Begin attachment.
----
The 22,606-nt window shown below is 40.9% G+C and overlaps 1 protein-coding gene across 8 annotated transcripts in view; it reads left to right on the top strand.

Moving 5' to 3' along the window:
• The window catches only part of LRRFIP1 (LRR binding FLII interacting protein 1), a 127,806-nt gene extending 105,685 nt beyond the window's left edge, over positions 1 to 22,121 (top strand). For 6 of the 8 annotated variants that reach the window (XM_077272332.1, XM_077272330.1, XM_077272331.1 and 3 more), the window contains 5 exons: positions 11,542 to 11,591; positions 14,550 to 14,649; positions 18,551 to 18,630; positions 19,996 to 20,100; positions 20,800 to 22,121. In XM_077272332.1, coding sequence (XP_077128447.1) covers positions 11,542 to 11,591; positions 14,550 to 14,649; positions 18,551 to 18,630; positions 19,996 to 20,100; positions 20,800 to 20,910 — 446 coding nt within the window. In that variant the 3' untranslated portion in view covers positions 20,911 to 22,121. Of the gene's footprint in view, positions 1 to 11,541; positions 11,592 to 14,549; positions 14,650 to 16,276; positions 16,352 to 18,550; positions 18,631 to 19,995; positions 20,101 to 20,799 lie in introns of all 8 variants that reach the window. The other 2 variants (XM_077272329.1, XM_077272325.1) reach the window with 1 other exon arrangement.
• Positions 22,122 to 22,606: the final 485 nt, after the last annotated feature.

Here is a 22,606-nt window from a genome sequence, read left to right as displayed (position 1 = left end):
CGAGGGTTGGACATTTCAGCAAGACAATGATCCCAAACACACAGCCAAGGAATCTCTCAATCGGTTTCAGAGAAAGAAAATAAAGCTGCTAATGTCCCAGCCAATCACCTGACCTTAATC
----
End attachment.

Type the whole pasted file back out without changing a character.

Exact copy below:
The 22,606-nt window shown below is 40.9% G+C and overlaps 1 protein-coding gene across 8 annotated transcripts in view; it reads left to right on the top strand.

Moving 5' to 3' along the window:
• The window catches only part of LRRFIP1 (LRR binding FLII interacting protein 1), a 127,806-nt gene extending 105,685 nt beyond the window's left edge, over positions 1 to 22,121 (top strand). For 6 of the 8 annotated variants that reach the window (XM_077272332.1, XM_077272330.1, XM_077272331.1 and 3 more), the window contains 5 exons: positions 11,542 to 11,591; positions 14,550 to 14,649; positions 18,551 to 18,630; positions 19,996 to 20,100; positions 20,800 to 22,121. In XM_077272332.1, coding sequence (XP_077128447.1) covers positions 11,542 to 11,591; positions 14,550 to 14,649; positions 18,551 to 18,630; positions 19,996 to 20,100; positions 20,800 to 20,910 — 446 coding nt within the window. In that variant the 3' untranslated portion in view covers positions 20,911 to 22,121. Of the gene's footprint in view, positions 1 to 11,541; positions 11,592 to 14,549; positions 14,650 to 16,276; positions 16,352 to 18,550; positions 18,631 to 19,995; positions 20,101 to 20,799 lie in introns of all 8 variants that reach the window. The other 2 variants (XM_077272329.1, XM_077272325.1) reach the window with 1 other exon arrangement.
• Positions 22,122 to 22,606: the final 485 nt, after the last annotated feature.

Here is a 22,606-nt window from a genome sequence, read left to right as displayed (position 1 = left end):
CGAGGGTTGGACATTTCAGCAAGACAATGATCCCAAACACACAGCCAAGGAATCTCTCAATCGGTTTCAGAGAAAGAAAATAAAGCTGCTAATGTCCCAGCCAATCACCTGACCTTAATC